“We’ve got people who are coming back into Staffin. Some of our staff stay in Staffin, they’re wanting to build houses in Staffin. We rent two houses in Staffin for our workers just now. Some are staying in Portree, but they’re all down in Staffin, they shop in Staffin, we buy all our fuel from the filling station in Staffin.
“Everybody in the community was benefiting, and these anti-fish farming people, the bulk of them don’t even live on Skye. They’re keyboard warriors as far as I’m concerned.”
A company creating nine jobs in north-east Skye, that’s probably the equivalent of 200-300 in Glasgow.
MacKinnon was already planning to stand down as a councillor next year and would have preferred to stay in the budget role until then if the situation had been different.
“I just feel after discussing it with my wife and my family that I need to focus on business interests including OSH and the decision has been to resign,” he told Fish Farming Expert.
“I believe we need every investment and every company to come in here with money now because there is a lot of uncertainty out there. I’m sure there is throughout the country, but Highland, I believe, is different because of the rurality. For example, we’ve got 230 schools in the Highland Council area, from Dalwhinnie right up to John O’Groats, right up to Raasay, to Skye, to the Small Isles, it’s just so different. A company creating nine jobs in north-east Skye, that’s probably the equivalent of 200-300 in Glasgow.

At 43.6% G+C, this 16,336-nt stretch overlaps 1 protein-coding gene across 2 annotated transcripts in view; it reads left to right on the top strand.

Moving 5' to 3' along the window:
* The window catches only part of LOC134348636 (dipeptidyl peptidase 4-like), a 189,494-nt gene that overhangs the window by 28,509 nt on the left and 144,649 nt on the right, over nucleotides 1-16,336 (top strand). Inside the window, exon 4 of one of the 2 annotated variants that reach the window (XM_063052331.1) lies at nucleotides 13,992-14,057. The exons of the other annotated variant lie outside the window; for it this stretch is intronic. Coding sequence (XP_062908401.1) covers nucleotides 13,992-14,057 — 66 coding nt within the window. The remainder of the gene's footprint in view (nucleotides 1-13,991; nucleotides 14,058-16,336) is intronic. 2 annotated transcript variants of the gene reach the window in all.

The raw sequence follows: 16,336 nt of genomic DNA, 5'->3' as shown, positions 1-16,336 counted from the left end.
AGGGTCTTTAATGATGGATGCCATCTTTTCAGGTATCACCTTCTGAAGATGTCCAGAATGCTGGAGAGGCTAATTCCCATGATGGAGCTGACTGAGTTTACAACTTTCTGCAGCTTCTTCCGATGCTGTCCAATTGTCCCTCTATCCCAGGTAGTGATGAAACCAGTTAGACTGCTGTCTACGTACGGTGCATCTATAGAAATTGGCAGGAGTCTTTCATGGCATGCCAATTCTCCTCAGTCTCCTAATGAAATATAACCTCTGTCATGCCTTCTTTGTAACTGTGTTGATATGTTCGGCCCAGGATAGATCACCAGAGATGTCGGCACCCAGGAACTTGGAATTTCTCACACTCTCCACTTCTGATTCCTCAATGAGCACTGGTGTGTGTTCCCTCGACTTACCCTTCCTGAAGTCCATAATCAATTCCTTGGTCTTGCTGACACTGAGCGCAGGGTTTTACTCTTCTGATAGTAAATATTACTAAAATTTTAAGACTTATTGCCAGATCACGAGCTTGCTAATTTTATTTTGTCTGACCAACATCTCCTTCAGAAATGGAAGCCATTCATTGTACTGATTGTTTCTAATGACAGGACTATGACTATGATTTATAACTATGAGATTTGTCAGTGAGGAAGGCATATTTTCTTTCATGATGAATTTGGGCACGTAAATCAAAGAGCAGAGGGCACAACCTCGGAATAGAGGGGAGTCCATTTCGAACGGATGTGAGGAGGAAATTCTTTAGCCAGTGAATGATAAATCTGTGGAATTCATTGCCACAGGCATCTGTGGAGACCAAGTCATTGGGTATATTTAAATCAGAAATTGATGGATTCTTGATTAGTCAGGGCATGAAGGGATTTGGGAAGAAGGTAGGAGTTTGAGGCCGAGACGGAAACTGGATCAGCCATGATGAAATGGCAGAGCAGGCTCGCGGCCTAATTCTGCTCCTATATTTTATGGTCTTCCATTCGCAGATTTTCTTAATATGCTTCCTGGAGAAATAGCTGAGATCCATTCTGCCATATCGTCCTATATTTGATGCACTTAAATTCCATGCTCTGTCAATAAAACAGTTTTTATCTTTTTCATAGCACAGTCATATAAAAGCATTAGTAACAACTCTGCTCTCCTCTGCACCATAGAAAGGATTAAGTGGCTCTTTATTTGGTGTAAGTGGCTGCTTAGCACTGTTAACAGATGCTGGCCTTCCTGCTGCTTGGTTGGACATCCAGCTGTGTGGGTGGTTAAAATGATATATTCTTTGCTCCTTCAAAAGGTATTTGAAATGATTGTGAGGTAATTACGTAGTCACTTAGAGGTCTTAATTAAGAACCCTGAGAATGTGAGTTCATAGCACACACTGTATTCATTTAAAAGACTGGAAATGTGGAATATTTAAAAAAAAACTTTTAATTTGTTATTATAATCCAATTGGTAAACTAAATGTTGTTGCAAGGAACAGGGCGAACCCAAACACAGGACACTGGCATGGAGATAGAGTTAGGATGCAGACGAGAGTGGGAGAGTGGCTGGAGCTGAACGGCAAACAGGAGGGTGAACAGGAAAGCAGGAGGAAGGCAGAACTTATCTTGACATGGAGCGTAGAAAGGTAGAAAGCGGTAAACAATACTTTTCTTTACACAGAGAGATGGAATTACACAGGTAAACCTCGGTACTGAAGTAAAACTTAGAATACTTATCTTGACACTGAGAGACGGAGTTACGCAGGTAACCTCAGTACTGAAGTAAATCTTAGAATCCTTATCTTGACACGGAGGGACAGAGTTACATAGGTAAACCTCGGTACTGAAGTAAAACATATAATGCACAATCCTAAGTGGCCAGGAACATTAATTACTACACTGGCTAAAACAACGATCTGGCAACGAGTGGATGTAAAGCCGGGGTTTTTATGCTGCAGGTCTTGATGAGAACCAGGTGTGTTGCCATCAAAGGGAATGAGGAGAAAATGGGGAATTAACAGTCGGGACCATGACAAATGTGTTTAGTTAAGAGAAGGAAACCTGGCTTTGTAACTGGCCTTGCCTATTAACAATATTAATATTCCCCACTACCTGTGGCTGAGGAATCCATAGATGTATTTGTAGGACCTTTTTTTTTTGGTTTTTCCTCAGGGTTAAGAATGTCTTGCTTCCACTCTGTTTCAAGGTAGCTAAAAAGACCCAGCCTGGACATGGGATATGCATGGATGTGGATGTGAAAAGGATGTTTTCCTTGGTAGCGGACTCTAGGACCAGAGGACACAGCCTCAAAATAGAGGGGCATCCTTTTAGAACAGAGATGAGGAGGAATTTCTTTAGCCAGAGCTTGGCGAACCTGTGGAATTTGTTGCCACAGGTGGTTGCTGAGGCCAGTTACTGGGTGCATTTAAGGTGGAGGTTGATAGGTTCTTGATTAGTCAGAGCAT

“But when you look at the fact that Flodigarry went against us, and now this, that’s £10 million-worth of investment Skye has lost, probably with about 18-20 jobs, plus the spin-off. There’s transport, we’ve got contractors coming up there working the farms, there’s Fish Vet Group, there’s divers up, and when people were able to stay, they were staying in local accommodation as well, as was I.
“I’m originally from Skye, not far from Staffin, and I know a lot of people there and I know the Gaelic culture, and as a company we want to embrace that. We’re never going to be the biggest company, but we want to be the best organic company, adhering to all the standards and working with our staff and the community so that the communities benefit from it as well.”